The first two options have the same drawback as noted above with .env files, namely that you're hardcoding potentially sensitive information into a Docker image. You can inspect a Docker image and see the environment variables, for example, with the command docker image inspect.

The third option with BuildKit allows you to pass secret information to be used in the Dockerfile for building docker images in a safe way that won't end up stored in the final image.

The fourth option of passing in environment variables with the Docker run command means the Docker image doesn't contain the variables. However, the variables are still visible inspecting the container instance (for example, with docker container inspect). This option may be acceptable when access to the container instance is controlled or in testing or dev scenarios.

Here's an example of passing environment variables using the Docker CLI run command and using the --env argument.

# PORT=8000 for Django and 5000 for Flask
export PORT=<port-number>

docker run --rm -it \
  --publish $PORT:$PORT \
  --env CONNECTION_STRING=<connection-info> \
  --env DB_NAME=<database-name> \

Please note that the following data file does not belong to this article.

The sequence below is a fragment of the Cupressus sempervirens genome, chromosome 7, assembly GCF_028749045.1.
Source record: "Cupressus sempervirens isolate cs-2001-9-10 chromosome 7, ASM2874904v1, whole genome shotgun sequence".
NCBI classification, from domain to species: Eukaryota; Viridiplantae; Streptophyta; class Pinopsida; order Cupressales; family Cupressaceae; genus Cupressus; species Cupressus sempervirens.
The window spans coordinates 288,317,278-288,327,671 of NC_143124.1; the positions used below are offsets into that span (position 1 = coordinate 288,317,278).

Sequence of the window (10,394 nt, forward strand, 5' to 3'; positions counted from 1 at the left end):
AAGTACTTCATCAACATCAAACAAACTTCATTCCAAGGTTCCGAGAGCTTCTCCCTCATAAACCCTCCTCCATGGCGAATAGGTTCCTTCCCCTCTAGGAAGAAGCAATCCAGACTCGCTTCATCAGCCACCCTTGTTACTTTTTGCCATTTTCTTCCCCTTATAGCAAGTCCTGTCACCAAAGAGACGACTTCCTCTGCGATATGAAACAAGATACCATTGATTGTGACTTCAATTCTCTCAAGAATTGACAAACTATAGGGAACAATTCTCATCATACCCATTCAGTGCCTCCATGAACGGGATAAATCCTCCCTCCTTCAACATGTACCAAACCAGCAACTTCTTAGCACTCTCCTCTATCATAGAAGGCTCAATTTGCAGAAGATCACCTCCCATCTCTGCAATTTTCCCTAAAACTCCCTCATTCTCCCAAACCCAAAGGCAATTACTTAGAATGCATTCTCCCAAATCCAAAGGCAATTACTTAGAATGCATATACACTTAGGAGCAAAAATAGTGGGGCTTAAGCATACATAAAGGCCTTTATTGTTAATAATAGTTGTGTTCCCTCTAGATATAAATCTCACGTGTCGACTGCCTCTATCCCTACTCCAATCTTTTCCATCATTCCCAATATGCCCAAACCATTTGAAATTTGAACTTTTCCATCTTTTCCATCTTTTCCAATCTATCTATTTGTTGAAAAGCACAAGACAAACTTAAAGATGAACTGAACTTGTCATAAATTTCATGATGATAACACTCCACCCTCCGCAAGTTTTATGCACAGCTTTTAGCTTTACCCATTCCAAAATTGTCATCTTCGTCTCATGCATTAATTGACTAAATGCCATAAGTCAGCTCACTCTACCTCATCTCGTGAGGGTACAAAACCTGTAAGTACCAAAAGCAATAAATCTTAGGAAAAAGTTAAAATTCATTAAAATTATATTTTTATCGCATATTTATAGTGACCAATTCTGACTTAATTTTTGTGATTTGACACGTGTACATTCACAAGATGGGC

If you're using VS Code or PyCharm, the UI options for working with images and containers ultimately use Docker CLI commands like the one shown above.

Finally, specifying environment variables when deploying a container in Azure is different than using environment variables in your dev environment. For example:

  • For Web App for Containers, you configure application settings during configuration of App Service. These settings are available to your app code as environment variables and accessed using the standard os.environ pattern. You can change values after initial deployment when needed. For more information, see Access app settings as environment variables.

  • For Azure Container Apps, you configure environment variables during initial configuration of the container app. Subsequent modification of environment variables creates a revision of the container. In addition, Azure Container Apps allows you to define secrets at the application level and then reference them in environment variables. For more information, see Manage secrets in Azure Container Apps.